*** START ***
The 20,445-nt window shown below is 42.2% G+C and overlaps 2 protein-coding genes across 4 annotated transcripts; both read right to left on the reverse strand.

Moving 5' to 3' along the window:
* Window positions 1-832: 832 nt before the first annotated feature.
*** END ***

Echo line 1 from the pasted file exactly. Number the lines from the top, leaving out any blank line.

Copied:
The 20,445-nt window shown below is 42.2% G+C and overlaps 2 protein-coding genes across 4 annotated transcripts; both read right to left on the reverse strand.